Jillian Chmiel



His wail tore through me, ripping my flesh and bones apart, searching for my heart. It was a useless task. It would find nothing there.

I stared at the old man, watching the blood pour from his hands and drip onto the ground. The troops roared with lust. A week ago I wouldn’t have been capable of this, but now I had the strength of an army behind me.

My blood cells had been wrestling with one another for weeks; since the morning I crouched on the icy ground, beckoning the dog toward me. He had snarled at me from beside the dumpster, but my loneliness played me like a marionette, and I got onto all fours. I reached toward him, clicking my tongue. He licked his chops and charged.

Since I’d fought him off and staggered home to wash the blood from my face and arms, my blood cells had been at odds. Some grew restless, and angry. They found each other, and riled each other up. They recruited thousands more, and formed an army.

The army attacked my nerves first, climbing hand over hand like pirates pulling themselves up ropes. It surrounded my brain. The defending neurons fired warning shots. A civil war broke out. The army, ruthless, slaughtered everything in its path. It sent regiments to my throat, slashing and burning vocal cords, making me growl.

Eventually, troops fought their way to my heart. They burned it; set it aflame. It burned for hours, and I howled with the pain of it. But the winds of time scattered its ashes, and it’s little more than a memory now.

Once the army won the war, when it had conquered my face and my hands and my feet, it set out on fulfilling its mission. The mission was clear: conquer and spread.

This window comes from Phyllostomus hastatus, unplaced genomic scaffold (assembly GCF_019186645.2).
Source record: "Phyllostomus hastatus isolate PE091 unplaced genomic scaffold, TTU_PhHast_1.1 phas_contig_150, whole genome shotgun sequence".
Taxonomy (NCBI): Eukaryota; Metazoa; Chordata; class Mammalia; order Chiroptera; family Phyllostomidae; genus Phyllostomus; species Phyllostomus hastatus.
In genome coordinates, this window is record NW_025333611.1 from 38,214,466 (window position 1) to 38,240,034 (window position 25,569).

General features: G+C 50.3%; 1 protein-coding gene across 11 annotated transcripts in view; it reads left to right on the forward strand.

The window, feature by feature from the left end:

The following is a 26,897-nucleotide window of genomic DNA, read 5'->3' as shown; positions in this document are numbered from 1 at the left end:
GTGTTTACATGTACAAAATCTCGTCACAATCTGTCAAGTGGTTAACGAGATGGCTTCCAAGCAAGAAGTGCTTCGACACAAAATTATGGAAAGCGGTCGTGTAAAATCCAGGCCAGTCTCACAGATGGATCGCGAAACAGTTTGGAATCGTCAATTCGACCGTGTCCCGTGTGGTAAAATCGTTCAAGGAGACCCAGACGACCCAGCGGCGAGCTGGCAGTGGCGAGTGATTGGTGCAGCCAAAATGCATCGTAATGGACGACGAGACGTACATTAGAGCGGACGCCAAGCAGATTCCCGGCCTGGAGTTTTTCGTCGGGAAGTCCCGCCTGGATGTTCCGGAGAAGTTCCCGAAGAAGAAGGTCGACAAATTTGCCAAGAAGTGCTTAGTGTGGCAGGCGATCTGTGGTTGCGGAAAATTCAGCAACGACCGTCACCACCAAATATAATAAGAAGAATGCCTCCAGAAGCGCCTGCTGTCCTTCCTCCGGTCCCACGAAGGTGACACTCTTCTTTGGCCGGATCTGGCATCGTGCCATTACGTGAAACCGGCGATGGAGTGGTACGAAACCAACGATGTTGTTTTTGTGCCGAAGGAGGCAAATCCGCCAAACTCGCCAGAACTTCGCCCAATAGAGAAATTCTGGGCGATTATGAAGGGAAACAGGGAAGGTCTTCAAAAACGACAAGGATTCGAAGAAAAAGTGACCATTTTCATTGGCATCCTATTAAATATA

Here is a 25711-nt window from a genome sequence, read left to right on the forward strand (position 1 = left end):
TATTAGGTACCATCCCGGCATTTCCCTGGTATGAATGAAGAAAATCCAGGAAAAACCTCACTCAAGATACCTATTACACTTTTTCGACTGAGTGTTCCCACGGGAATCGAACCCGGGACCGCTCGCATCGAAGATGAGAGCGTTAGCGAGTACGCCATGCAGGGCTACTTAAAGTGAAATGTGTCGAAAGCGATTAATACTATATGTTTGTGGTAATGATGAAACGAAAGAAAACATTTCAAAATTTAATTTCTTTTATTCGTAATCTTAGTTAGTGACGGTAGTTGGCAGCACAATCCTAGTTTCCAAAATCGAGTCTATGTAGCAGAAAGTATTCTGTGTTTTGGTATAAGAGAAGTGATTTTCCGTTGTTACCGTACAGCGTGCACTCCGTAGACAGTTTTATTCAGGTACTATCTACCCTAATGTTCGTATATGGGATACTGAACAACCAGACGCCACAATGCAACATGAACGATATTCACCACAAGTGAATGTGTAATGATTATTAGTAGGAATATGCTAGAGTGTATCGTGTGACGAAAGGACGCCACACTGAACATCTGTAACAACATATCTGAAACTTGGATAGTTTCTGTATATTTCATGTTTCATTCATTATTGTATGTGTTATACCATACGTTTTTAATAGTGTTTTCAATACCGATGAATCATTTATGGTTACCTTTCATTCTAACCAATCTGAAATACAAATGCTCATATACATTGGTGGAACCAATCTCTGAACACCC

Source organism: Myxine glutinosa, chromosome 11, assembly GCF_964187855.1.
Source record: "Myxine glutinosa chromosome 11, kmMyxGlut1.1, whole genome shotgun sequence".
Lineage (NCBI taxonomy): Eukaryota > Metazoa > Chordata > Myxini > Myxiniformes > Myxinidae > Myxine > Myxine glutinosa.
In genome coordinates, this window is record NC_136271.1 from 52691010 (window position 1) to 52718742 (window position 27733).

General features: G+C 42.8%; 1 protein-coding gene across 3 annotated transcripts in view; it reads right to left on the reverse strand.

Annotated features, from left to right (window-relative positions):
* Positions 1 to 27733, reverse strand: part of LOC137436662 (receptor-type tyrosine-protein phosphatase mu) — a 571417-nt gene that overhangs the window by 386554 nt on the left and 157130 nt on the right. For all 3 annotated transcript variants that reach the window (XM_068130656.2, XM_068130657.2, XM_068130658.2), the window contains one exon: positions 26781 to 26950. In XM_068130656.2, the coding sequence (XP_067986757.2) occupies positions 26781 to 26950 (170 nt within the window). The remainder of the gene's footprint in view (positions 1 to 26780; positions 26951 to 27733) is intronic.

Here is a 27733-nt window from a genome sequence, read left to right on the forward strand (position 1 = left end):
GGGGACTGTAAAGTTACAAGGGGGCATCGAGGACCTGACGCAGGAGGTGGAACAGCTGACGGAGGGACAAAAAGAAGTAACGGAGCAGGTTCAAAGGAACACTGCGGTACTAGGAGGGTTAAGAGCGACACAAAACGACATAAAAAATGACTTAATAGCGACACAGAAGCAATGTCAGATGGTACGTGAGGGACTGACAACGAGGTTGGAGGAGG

So, I followed orders. I snarled at passersby, and picked out the weakest of the herd. I chased men, women and children down sidewalks, pounding my hands against the pavement in frustration when they twisted away.

Some men in uniform came, cornering me behind a dumpster. I crawled underneath it and out the other side, peeling the skin off my back. The army ordered troops to repair it, and sent others to my arms and legs, propelling me forward. I ran and ran. I fell asleep in an alley and woke to a man prodding me with the toe of his shoe. It was a small shoe; small and old. I rolled over and saw him, hunched over with Scoliosis, concern on his wrinkled, frowning face. The army leapt to action. My hands threw him to the ground. My fingers clawed at his face.

He wailed, and I growled. My mouth foamed and bit. Troops jumped from my mouth to his skin, and burrowed down into the wounds.

It was a decisive victory, a job well done, though the mission is far from complete. The army, drunk with triumph, will rally again and again.


Jillian Chmiel is a teacher in South Korea. Raised in Wisconsin, she now spends hours each day holed up in a café, watching the leaves, snow, or cherry blossom petals blow through the streets of Pyeongtaek.  On her way to the café, she trips over dozens of feral cats. They’re tough and mean; they eat garbage and look at her with disdain. They’ve got one goal–to survive. These cats inspired her short story “Marionette.”